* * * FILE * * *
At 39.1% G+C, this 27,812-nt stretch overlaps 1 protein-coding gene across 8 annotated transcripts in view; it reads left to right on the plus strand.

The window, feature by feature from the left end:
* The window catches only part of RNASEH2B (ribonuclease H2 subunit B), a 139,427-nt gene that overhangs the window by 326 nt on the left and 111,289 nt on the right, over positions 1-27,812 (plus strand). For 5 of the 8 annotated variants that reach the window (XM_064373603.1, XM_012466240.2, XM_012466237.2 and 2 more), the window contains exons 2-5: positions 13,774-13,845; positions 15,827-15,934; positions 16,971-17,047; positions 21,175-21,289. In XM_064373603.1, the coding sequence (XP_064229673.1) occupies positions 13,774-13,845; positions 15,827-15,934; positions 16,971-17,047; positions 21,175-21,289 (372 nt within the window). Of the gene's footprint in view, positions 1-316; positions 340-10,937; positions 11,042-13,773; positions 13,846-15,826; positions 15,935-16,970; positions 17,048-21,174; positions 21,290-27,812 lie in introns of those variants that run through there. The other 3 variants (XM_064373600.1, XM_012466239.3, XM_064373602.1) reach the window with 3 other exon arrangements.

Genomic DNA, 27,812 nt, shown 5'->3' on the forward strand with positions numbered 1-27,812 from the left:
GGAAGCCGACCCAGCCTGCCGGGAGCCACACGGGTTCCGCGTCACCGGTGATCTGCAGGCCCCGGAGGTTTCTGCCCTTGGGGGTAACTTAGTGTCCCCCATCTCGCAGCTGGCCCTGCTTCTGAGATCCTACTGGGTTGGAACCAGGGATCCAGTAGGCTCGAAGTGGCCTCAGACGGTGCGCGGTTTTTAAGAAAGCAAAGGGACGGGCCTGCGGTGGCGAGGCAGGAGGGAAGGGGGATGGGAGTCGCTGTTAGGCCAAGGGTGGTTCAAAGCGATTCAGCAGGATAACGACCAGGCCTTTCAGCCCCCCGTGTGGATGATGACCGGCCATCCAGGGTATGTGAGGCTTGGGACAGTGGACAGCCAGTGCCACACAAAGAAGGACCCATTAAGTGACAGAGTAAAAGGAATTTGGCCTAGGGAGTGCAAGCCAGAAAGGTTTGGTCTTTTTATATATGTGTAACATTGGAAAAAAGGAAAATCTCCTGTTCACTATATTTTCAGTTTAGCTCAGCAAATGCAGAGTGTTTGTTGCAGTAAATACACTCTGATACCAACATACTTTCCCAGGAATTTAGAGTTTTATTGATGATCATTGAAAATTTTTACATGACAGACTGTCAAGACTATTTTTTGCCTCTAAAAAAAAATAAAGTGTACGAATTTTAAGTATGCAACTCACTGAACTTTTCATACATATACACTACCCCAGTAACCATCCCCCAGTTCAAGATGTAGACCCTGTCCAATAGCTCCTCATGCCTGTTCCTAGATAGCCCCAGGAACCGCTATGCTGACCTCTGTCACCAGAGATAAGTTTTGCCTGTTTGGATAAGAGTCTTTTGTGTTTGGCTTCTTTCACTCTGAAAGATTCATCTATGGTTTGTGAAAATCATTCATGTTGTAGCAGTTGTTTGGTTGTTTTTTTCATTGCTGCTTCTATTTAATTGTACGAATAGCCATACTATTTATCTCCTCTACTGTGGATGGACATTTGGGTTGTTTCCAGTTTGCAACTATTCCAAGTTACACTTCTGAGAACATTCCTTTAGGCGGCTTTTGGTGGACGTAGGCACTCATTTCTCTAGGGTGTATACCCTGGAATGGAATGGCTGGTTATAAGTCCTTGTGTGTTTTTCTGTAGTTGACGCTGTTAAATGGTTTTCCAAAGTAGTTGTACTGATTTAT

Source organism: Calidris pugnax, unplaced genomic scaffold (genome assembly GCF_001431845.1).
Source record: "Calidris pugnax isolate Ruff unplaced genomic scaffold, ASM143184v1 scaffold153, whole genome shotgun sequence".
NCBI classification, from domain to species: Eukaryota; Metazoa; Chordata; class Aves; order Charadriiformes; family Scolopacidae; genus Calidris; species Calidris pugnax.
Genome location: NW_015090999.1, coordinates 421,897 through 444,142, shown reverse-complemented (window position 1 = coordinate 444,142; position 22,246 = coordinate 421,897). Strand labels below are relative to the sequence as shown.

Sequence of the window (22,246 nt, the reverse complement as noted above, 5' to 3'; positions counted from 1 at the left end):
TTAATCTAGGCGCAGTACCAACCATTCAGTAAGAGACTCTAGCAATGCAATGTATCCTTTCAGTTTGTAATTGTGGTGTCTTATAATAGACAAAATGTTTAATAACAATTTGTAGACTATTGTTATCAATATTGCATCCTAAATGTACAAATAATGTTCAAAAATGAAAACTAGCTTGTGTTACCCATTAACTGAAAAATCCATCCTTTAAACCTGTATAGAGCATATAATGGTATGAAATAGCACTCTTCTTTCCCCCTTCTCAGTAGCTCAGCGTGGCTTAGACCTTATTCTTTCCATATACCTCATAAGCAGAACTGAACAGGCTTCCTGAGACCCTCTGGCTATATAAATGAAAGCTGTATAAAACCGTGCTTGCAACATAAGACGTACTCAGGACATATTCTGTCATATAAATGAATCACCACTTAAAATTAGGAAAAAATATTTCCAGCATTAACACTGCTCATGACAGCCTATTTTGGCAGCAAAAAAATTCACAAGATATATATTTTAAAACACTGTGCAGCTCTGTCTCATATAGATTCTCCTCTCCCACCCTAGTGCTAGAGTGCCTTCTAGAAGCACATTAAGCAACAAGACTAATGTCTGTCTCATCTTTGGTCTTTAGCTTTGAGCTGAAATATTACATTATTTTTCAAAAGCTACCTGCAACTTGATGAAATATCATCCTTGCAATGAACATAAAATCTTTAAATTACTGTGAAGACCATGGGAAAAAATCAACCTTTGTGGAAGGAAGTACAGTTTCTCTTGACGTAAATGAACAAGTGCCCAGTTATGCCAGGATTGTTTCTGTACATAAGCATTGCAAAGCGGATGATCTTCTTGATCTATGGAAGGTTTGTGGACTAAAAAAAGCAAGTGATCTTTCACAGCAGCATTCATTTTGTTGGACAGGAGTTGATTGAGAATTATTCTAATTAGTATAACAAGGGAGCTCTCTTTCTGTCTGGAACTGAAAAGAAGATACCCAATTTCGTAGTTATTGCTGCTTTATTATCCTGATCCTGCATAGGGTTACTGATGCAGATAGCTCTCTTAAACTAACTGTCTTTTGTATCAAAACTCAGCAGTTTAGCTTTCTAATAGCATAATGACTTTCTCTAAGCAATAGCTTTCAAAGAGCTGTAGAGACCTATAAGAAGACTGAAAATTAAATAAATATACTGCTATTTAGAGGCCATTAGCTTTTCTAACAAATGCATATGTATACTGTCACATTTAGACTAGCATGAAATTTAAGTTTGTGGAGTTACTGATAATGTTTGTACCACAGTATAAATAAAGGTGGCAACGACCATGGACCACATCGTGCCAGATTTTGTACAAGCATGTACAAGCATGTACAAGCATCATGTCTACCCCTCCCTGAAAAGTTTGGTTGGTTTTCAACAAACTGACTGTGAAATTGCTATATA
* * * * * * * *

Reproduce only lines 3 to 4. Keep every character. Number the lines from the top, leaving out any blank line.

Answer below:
* The window catches only part of RNASEH2B (ribonuclease H2 subunit B), a 139,427-nt gene that overhangs the window by 326 nt on the left and 111,289 nt on the right, over positions 1-27,812 (plus strand). For 5 of the 8 annotated variants that reach the window (XM_064373603.1, XM_012466240.2, XM_012466237.2 and 2 more), the window contains exons 2-5: positions 13,774-13,845; positions 15,827-15,934; positions 16,971-17,047; positions 21,175-21,289. In XM_064373603.1, the coding sequence (XP_064229673.1) occupies positions 13,774-13,845; positions 15,827-15,934; positions 16,971-17,047; positions 21,175-21,289 (372 nt within the window). Of the gene's footprint in view, positions 1-316; positions 340-10,937; positions 11,042-13,773; positions 13,846-15,826; positions 15,935-16,970; positions 17,048-21,174; positions 21,290-27,812 lie in introns of those variants that run through there. The other 3 variants (XM_064373600.1, XM_012466239.3, XM_064373602.1) reach the window with 3 other exon arrangements.

Genomic DNA, 27,812 nt, shown 5'->3' on the forward strand with positions numbered 1-27,812 from the left: